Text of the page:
Getting the Assange issue wrong

Some illiberal thinking by well-meaning liberals.

The Guardian today publishes this letter in support of Julian Assange.

Most sensible and liberal people will find something to endorse in the letter. Although the moral certainty of some of those involved in or supportive of WikiLeaks can be off-putting – and I, for one, am glad that their fingers are on "To publish" buttons only, rather than any others – there is no doubt that they are facing sustained and hostile actions intended to undermine their activity.

But at the end of this letter of support come demands that are flatly, horribly wrong: "We demand his immediate release, the dropping of all charges . . ."

No. This is a person accused of sex offences and against whom there is a European Arrest Warrant. It may well be that he will be able to defeat the attempt to extradite him, or it may be that he will be cleared of the allegations, or acquitted of any charges if tried. But as it stands, he should not be treated any worse or any better than any other person accused of such offences who is subject to a live extradition process.

When the allegations first broke back in August, it was immediately clear that many of his supporters were rushing in to smear or dismiss the complainants casually. This was an ugly and unfortunate reaction which, if anything, has intensified. Many observers – and not only feminists – are rightly disgusted by this display of instinctive or intended misogyny (including a great piece today by Libby Brooks, also in the Guardian).

Just as in August, the complainants deserve to be accorded respect. Assange, in turn, should have the benefit of the presumption of innocence. And, unless there is a good basis for defeating the extradition proceedings, there should now be a speedy procedure that will either determine any guilt or clear his name.

All this is simply "due process" and, once upon a time, well-meaning liberals wrote letters to the Guardian in defence of this liberal value, too.

David Allen Green is a lawyer and writer. He is legal correspondent of the New Statesman and was shortlisted for the Orwell Prize in 2010.

David Allen Green is legal correspondent of the New Statesman and author of the Jack of Kent blog.

His legal journalism has included popularising the Simon Singh libel case and discrediting the Julian Assange myths about his extradition case.  His uncovering of the Nightjack email hack by the Times was described as "masterly analysis" by Lord Justice Leveson.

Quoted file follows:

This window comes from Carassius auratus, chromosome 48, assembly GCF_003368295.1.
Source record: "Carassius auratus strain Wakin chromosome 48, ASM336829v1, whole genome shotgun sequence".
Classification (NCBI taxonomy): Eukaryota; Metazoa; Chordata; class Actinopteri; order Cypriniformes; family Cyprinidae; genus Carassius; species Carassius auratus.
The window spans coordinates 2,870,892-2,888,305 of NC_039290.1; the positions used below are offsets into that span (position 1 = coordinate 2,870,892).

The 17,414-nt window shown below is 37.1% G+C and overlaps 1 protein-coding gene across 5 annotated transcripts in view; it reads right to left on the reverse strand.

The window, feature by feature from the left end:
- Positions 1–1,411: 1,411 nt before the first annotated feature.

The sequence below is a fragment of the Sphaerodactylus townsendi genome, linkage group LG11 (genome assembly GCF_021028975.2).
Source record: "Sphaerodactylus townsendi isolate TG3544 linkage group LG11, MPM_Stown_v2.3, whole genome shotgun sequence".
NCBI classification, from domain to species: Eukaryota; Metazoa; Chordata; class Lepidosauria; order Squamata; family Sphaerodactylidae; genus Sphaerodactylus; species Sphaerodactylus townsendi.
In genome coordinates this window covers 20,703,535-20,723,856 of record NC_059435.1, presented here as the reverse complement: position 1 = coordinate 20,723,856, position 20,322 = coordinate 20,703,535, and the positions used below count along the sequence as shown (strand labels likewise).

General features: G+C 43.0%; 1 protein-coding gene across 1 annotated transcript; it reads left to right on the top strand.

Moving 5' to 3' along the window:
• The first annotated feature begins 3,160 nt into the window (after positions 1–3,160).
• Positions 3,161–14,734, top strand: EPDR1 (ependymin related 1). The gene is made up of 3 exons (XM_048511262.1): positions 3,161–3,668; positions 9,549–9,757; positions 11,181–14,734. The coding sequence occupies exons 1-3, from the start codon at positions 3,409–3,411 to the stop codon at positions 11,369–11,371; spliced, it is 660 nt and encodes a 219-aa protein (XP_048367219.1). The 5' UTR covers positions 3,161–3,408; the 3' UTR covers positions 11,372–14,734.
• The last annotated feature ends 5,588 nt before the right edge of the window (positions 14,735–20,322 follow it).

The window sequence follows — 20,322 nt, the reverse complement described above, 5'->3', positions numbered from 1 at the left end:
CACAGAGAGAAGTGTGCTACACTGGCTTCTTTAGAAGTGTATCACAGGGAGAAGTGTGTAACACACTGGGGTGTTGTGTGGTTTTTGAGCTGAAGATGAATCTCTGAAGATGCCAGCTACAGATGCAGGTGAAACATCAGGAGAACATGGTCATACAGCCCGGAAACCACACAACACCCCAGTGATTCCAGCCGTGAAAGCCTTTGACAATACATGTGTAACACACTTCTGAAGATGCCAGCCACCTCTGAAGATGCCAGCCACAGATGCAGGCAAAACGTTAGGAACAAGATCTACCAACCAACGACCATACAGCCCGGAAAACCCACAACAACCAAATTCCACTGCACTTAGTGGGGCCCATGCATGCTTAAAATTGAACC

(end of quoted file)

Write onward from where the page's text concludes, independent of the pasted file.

David is also a solicitor and was successful in the "Twitterjoketrial" appeal at the High Court.

(Nothing on this blog constitutes legal advice.)

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This is no time for a coup against a successful Labour leader

Don't blame Jeremy Corbyn for the Labour Party's crisis.

"The people who are sovereign in our party are the members," said John McDonnell this morning. As the coup against Jeremy Corbyn gains pace, the Shadow Chancellor has been talking a lot of sense. "It is time for people to come together to work in the interest of the country," he told Peston on Sunday, while emphasising that people will quickly lose trust in politics altogether if this internal squabbling continues. 

The Tory party is in complete disarray. Just days ago, the first Tory leader in 23 years to win a majority for his party was forced to resign from Government after just over a year in charge. We have some form of caretaker Government. Those who led the Brexit campaign now have no idea what to do. 

It is disappointing that a handful of Labour parliamentarians have decided to join in with the disintegration of British politics.

The Labour Party had the opportunity to keep its head while all about it lost theirs. It could have positioned itself as a credible alternative to a broken Government and a Tory party in chaos. Instead we have been left with a pathetic attempt to overturn the democratic will of the membership. 

But this has been coming for some time. In my opinion it has very little to do with the ramifications of the referendum result. Jeremy Corbyn was asked to do two things throughout the campaign: first, get Labour voters to side with Remain, and second, get young people to do the same.

Nearly seven in ten Labour supporters backed Remain. Young voters supported Remain by a 4:1 margin. This is about much more than an allegedly half-hearted referendum performance.

The Parliamentary Labour Party has failed to come to terms with Jeremy Corbyn’s emphatic victory. In September of last year he was elected with 59.5 per cent of the vote, some 170,000 ahead of his closest rival. It is a fact worth repeating. If another Labour leadership election were to be called I would expect Jeremy Corbyn to win by a similar margin.

In the recent local elections Jeremy managed to increase Labour’s share of the national vote on the 2015 general election. They said he would lose every by-election. He has won them emphatically. Time and time again Jeremy has exceeded expectation while also having to deal with an embittered wing within his own party.

This is no time for a leadership coup. I am dumbfounded by the attempt to remove Jeremy. The only thing that will come out of this attempted coup is another leadership election that Jeremy will win. Those opposed to him will then find themselves back at square one. Such moves only hurt Labour’s electoral chances. Labour could be offering an ambitious plan to the country concerning our current relationship with Europe, if opponents of Jeremy Corbyn hadn't decided to drop a nuke on the party.

This is a crisis Jeremy should take no responsibility for. The "bitterites" will try and they will fail. Corbyn may face a crisis of confidence. But it's the handful of rebel Labour MPs that have forced the party into a crisis of existence.

Liam Young is a commentator for the IndependentNew Statesman, Mirror and others.